Yahoo. The Democratic National Committee. San Francisco’s public transit system. Your home Internet router. It seems as though every day brings news of cyberattacks against U.S. institutions, companies and regular people. Experts say that there are ways to fight back, and that we need to do more — as individuals and a nation — to protect ourselves from cyber criminals and tech-savvy despots in the first place.
Some measures require Congress to appropriate taxpayer money, such as the $3.1 billion that President Obama requested earlier this year to upgrade the federal government’s outdated computer systems with new hardware and software. It’s just one aspect of a $19 billion cybersecurity overhaul across federal agencies that’s part of the budget that Congress still hasn’t approved.
Other initiatives are far simpler, such as educating people to not download unknown files, respond to unusual Facebook messages, or fall prey to deceptive “spear-phishing” emails that steal passwords and personal data.
“You have to teach people to wash their hands in cyberspace,” said Herbert Lin, senior research scholar for cyber policy and security at Stanford University’s Hoover Institution. “That’s a hard thing to do. Saying: ‘Don’t use your technology for what it was designed to, or just don’t use computers’ — that’s not useful.”
Enforcing “cyber hygiene” would cut down on more than 80 percent of cyber attacks and cyber thefts, according to Lin. In fact, it was just that kind of mistake that a staffer at the Democratic National Committee made last year that allowed Russian hackers to infiltrate the DNC’s servers in 2015, steal emails from Clinton aides, and then sow political mischief throughout the 2016 election, according to a recent New York Times report.
In October, malware embedded in residential internet routers and DVRs helped orchestrate a large-scale distributed denial of service (DDOS) attack on the East Coast that shut down Amazon, Netflix, Twitter and other major websites. The following month, a ransomware hack shut down San Francisco’s public transit ticketing system for a few days after Thanksgiving.
As a member of President Obama’s cybersecurity task force, Lin helped craft recommendations to prevent these kinds of attacks in a report released Dec. 1. These included a labeling system to help consumers assess the security of computer products and services, and potentially making companies liable for internet-connected devices that can be hacked and made to cause damage.
“There’s no silver bullet,” Lin said of the task force’s work, which its members hope to present to President-elect Donald Trump’s transition team.
The report states that the federal government needs to develop a roadmap for sharing information about threats with the tech industry and developing computer networks with better security, as well as imposing standards for internet-connected components in automobiles, houses, cameras and other devices that make up the “internet of things.”
The task force spent eight months on the 100-page report, but with new allegations about Russia’s intervention in the U.S. presidential election, some observers are wondering whether Trump or his team will even read the document. On Wednesday, intelligence officials told NBC News that Russian President Vladimir Putin was personally involved in the operation against Hillary Clinton’s campaign in an attempt to help elect Trump.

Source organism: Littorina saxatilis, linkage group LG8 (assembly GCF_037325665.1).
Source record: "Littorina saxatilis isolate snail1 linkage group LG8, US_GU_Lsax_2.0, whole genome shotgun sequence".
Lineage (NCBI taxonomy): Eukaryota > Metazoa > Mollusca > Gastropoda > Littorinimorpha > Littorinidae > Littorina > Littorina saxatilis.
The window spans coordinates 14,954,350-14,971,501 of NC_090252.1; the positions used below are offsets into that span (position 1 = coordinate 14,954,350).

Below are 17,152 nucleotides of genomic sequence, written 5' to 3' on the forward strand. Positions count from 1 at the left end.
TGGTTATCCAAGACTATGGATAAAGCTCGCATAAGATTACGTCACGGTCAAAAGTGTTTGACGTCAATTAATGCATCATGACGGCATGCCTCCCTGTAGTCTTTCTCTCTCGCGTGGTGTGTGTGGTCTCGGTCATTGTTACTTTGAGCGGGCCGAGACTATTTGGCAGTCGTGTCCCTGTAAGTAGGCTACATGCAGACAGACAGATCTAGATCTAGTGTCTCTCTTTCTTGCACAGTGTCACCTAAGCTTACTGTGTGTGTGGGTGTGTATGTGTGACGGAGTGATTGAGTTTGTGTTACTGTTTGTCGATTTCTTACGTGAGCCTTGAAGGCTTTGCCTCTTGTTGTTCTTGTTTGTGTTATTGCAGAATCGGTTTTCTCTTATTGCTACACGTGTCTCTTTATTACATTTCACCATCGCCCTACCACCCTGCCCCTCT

Trump has repeatedly said that he doesn’t believe the C.I.A.’s conclusion that Russia’s government hacked the Democratic National Committee to bolster Trump. The White House and members of Congress have pledged to investigate the matter.
Could Europe be next? Germany and France will both elect new leaders in 2017, and there’s concern that those nations may face a similar pattern of Russian-directed cyber thefts followed by the spreading of leaks, false news stories and rumor mongering on social media.
“One thing we will have to see is whether Russia feels emboldened and hasn’t suffered major consequences, at least in public,” said Ben Buchanan, a postdoctoral fellow at Harvard University’s Cyber Defense Project. “Maybe they will use that first round in the U.S. as a springboard for activities in Europe. That’s why deterrence is such a key part. It’s not just a question of defending, but establishing consequences if this kind of behavior continues.”
The cybersecurity commission hopes to meet with Trump’s transition team before Christmas, but no such meeting has yet been announced. It’s not clear whether President Obama will act on the commission’s recommendations before leaving office next month.
Instead of trying to punish Putin in some kind of cyber-based counterattack, perhaps it might be better to push Russia off the world stage until it behaves. That’s an idea floated by Scott Borg, director of the U.S. Cyber-Consequences Unit, a think tank that advises federal agencies and corporate partners about ways to protect computer systems.
“We don’t bribe countries to make them behave in the markets, we don’t punish countries by attacking them if they behave badly in the markets,” said Borg, an economist. “The main thing that keeps international economics honest is that if you aren’t playing by the rules, you get shut out.”
Borg suggested that Western nations consider blocking Russia from taking part in international trade pacts, meetings or treaties.
“We need to change the game,” Borg said. “Otherwise the problem will get worse.”
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